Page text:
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4 November 2013
Everyone is talking about the Internet but is it of any commercial use to law firms developing their practice? Articles appear every week on connectivity, service providers and the wide range of facilities available, but what are the strengths and weaknesses of the system from the viewpoint of a firm of solicitors.
Email is the most widely used application on the Internet, with the number of subscribers rocketing. It is extremely cost effective and mail can be received by anyone with a PC, a modem and a telephone line.
Even subscribers to service providers with proprietary systems, such as Compuserve, can communicate direct with anyone on the Internet.
So if it is so easy and cost effective to use, why have law firms been reluctant to come on-line?
The reasons fall into three categories: speed, security and comfort. When you send a message over the Internet it vanishes into a black hole and eventually reappears on the recipient's host ready for them to collect. The message will take an unspecified amount of time to reach its destination and the time taken has no relation to the distance it has to travel. A document could take just five minutes or it could take a day to reach the same destination, because the route between sender and recipient cannot be selected and the Internet system decides the message's path.
As a result, the route could be direct from one provider to another, or via other providers around the world. For example, if you sent the document from a location in Bromley, Kent, to an address in north London the document could go direct from one provider to another, or it may go via the US, Canada, Manchester and then to the recipient's host in London.
To compound the problem, the Internet does not provide any automatic notification to the sender that their document package has been received by the intended recipient.
Another major question is security. How secure are your documents in transit? The answer is that they can be intercepted and read fairly easily. In addition, if you are brave enough to connect direct to the Internet, who can gain access to your system?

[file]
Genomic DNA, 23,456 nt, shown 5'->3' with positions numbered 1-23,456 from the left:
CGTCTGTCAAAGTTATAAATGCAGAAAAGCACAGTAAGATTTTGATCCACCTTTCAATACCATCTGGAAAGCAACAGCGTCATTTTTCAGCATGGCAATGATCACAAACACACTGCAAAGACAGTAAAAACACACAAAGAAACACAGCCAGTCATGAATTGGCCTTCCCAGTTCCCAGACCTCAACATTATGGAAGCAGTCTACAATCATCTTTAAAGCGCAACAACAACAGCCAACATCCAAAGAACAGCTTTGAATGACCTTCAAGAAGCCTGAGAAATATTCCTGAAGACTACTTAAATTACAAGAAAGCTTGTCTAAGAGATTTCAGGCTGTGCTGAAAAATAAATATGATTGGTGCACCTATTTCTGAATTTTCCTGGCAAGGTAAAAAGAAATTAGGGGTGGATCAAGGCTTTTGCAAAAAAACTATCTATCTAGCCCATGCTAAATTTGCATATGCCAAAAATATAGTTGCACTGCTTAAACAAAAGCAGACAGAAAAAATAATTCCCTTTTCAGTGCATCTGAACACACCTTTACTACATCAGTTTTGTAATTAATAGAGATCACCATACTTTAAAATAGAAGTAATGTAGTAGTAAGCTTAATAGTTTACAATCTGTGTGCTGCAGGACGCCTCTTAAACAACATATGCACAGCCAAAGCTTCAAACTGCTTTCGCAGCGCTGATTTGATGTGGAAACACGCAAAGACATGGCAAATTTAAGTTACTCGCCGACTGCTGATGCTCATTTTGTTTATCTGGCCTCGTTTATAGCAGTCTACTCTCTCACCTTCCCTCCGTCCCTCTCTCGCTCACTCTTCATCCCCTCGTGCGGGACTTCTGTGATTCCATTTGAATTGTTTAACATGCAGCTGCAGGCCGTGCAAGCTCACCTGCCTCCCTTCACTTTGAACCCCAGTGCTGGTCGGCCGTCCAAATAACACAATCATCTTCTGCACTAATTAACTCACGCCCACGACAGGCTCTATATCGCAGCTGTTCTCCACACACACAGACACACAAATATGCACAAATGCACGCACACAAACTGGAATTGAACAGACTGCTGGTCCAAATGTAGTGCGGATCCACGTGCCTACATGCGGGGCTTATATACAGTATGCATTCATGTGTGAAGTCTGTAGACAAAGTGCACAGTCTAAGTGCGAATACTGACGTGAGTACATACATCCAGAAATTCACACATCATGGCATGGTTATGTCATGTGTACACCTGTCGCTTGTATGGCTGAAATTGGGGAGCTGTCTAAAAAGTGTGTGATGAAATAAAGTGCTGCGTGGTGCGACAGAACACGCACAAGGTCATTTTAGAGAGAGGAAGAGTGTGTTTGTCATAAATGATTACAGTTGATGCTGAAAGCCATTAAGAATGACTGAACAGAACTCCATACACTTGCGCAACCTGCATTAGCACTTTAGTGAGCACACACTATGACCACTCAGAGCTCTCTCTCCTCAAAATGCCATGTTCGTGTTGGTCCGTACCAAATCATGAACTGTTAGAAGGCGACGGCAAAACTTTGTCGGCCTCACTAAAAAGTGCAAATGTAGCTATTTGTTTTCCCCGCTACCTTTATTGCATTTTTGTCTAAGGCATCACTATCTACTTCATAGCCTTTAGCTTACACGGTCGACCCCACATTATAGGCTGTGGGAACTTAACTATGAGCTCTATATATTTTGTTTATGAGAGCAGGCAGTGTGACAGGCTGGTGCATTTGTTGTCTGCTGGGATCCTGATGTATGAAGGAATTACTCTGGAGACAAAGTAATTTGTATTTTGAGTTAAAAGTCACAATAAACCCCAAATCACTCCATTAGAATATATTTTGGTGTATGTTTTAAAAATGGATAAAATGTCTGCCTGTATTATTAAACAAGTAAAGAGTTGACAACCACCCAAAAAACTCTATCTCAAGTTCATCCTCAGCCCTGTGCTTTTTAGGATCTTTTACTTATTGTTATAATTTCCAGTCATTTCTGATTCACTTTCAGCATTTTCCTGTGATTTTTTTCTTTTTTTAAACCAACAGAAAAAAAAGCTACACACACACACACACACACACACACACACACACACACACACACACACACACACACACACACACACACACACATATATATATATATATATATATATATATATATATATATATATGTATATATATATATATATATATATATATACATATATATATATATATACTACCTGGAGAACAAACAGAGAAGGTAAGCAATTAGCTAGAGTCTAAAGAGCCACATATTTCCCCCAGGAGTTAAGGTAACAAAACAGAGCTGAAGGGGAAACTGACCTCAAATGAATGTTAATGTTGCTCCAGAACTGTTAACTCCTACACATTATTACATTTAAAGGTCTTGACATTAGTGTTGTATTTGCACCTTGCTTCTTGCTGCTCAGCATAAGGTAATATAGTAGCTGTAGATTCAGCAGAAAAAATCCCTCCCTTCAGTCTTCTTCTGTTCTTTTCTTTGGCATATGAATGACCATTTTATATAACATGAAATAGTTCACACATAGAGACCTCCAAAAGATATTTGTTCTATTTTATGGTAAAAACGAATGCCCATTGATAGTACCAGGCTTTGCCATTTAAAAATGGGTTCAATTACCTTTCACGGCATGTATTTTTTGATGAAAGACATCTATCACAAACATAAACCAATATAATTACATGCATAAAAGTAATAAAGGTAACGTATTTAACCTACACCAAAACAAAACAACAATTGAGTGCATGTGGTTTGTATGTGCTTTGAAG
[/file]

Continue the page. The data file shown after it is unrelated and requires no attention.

It is possible to limit access using "fire walls", but the technology to do this is still evolving. At this firm, the view is that as long as you are selective about how you make use of the system it can provide a useful means of communicating. We have used the Internet for some time as a means of communicating with clients and other professional organisations.
Although email is the most widely used application on the Internet, World Wide Web services are becoming popular.
From a law firm's point of view, a WWW site can provide an opportunity for an interactive electronic advertisement which can be accessed anywhere in the world 24 hours a day. The advertisement is a form of bulletin board which can include both text and graphics, which if required can automatically link to other pages on the Web.
This can be very useful if you have links with other international organisations who also have Web pages, for you can link them so that users move direct from one page to another, moving around the world as they follow their enquiry through, all for the cost of a local phone call.
Users can also download information to their PC in a very selective way. The cost of publishing the advertisement on the Internet is inexpensive and can be updated as often as the owner feels appropriate, ensuring the latest information is always available.
We currently include information about the services the firm provides, with details of our international offices. Movement around the pages is easy, with graphical buttons and linked text. If you have access to the Internet the firm's home page address is: http://www.gold.net/denton/.
So, the Internet does have commercial value for law firms as long as they are aware of the disadvantages of using the system. The Internet can be linked to all PCs within law firms so that every fee earner has direct contact with other users world wide. In effect, it is used as part of the firms electronic mail system. Email received can be read and responded to direct by the lawyer and copied to any other members of the firm who need to be kept in touch with developments.
In future, usage of the World Wide Web will offer more exciting possibilities for sharing information, communicating with clients and other professionals and describing the services law firms can offer.
Mark Turner is a partner and George Brandon is business development operations controller at Denton Hall.